Within six to eight weeks, half of Europe will have been infected with the Omicron variant of Covid-19, according to the World Health Organization.
On top of the surge of the Delta variant already present, Dr Hans Kluge said a “west-to-east tidal wave” of Omicron was sweeping across the region.
The forecast was based on the seven million new cases reported in the first week of 2022 across Europe.
In just two weeks, the number of infections has more than doubled.
“Today, the Omicron variant represents a new west-to-east tidal wave, sweeping across the region on top of the Delta surge, which all countries were able to manage until late 2021,” Dr Kluge said at a press conference.
“More than half of the population in the region will be infected with Omicron in the next six to eight weeks,” he said, citing the Institute for Health Metrics and Evaluation in Seattle.
As the virus spread from western countries into the Balkans, he said European and Central Asian countries were still under “intense pressure.”
“The epidemiological situation, available resources, vaccination uptake status, and socio-economic context must all inform how each country responds now,” he added.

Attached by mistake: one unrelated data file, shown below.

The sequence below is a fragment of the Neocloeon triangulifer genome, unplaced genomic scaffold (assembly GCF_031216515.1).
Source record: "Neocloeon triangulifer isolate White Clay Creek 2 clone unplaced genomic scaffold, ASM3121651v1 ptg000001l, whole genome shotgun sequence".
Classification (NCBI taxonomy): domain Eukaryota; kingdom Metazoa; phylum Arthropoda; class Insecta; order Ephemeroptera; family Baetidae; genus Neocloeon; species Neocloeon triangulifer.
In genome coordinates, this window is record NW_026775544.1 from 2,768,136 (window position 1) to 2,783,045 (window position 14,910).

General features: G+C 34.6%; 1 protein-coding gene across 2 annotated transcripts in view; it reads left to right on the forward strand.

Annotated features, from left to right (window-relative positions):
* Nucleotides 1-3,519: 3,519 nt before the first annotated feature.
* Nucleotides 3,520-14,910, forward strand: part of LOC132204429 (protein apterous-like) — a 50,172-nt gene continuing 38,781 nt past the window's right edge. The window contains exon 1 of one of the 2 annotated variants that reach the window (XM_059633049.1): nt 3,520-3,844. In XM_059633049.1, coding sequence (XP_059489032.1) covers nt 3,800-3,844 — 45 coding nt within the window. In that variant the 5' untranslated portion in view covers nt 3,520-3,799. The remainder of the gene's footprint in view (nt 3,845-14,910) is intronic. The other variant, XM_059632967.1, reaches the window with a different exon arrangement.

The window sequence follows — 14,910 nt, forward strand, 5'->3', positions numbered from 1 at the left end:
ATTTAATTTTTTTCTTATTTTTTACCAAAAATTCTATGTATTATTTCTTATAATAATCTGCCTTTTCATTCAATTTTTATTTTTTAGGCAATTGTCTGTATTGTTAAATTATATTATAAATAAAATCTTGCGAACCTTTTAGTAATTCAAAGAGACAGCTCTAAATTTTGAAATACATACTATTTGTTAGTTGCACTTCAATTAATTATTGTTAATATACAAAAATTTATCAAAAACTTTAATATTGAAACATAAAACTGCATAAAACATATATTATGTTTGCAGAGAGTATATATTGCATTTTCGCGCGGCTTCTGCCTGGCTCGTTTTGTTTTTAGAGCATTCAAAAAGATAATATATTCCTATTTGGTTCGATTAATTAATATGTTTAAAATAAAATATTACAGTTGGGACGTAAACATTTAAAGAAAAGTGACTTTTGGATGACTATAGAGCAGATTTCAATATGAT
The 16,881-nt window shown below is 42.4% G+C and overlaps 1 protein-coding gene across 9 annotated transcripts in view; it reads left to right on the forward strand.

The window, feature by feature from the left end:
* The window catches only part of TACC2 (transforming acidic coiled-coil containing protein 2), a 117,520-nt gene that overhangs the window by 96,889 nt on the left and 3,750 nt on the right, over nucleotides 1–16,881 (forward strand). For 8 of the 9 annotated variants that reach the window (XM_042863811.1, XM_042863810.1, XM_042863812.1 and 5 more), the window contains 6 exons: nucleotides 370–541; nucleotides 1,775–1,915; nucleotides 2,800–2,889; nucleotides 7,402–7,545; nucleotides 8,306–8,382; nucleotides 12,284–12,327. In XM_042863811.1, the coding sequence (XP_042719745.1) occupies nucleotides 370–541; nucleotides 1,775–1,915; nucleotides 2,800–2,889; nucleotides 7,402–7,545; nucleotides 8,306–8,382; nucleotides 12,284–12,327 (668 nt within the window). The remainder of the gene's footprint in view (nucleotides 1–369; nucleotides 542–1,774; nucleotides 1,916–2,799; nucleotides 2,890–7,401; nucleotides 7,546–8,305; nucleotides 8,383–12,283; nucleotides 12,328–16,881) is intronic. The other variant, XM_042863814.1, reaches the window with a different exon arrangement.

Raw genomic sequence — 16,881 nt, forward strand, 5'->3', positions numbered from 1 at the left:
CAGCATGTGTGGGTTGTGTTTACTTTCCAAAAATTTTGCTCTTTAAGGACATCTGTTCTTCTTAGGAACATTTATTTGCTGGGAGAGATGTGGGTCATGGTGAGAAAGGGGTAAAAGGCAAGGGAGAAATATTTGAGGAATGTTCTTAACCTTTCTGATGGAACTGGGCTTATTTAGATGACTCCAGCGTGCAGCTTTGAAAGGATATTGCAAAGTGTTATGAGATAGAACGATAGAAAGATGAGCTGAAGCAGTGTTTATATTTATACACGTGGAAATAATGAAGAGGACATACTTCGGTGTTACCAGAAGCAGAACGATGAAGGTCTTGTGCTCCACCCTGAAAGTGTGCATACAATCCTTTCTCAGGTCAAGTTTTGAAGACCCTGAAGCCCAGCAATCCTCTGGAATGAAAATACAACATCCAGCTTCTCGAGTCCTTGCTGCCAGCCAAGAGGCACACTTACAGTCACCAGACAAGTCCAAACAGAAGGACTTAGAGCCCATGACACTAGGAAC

According to recent research, Omicron is less likely than previous Covid variants to cause serious illness. However, even if people are fully vaccinated, Omicron is highly contagious and can infect them.
The unprecedented number of people infected has put a strain on health-care systems.
The UK reported a total of 142,224 confirmed cases of the virus and 77 deaths on Monday. Due to staff absences and rising pressures caused by Covid, a number of hospitals have declared “critical” incidents.
Hospital admissions are also on the rise in other parts of the country. Last week, France’s Health Minister, Olivier Veran, warned that January would be a difficult month for hospitals.
He went on to say that Omicron patients were occupying “traditional” hospital beds, while Delta was putting a strain on ICU departments.
In eastern Europe, Poland reported that 100,000 people had died as a result of the virus since the pandemic began. Poland now has the world’s sixth-highest Covid-19 mortality rate, and nearly 40% of its population is still unvaccinated.
In Russia, top consumer health official Anna Popova warned a meeting of the government’s coronavirus task force that if nothing is done to stop the virus from spreading, the number of new Covid cases could reach 100,000 per day.
According to the Reuters news agency, the daily infection rate has been steadily declining since peaking at 41,335 cases in early November.
So far, 305 cases of the Omicron variant have been discovered in 13 of the country’s regions, according to Ms. Popova. To date, Russia has recorded 311,281 deaths and 10.5 million cases.
Pfizer, the pharmaceutical company, announced on Monday that it will be able to launch a version of its vaccine that provides extra protection against Omicron in March. According to health experts, it is still unclear whether this is necessary.
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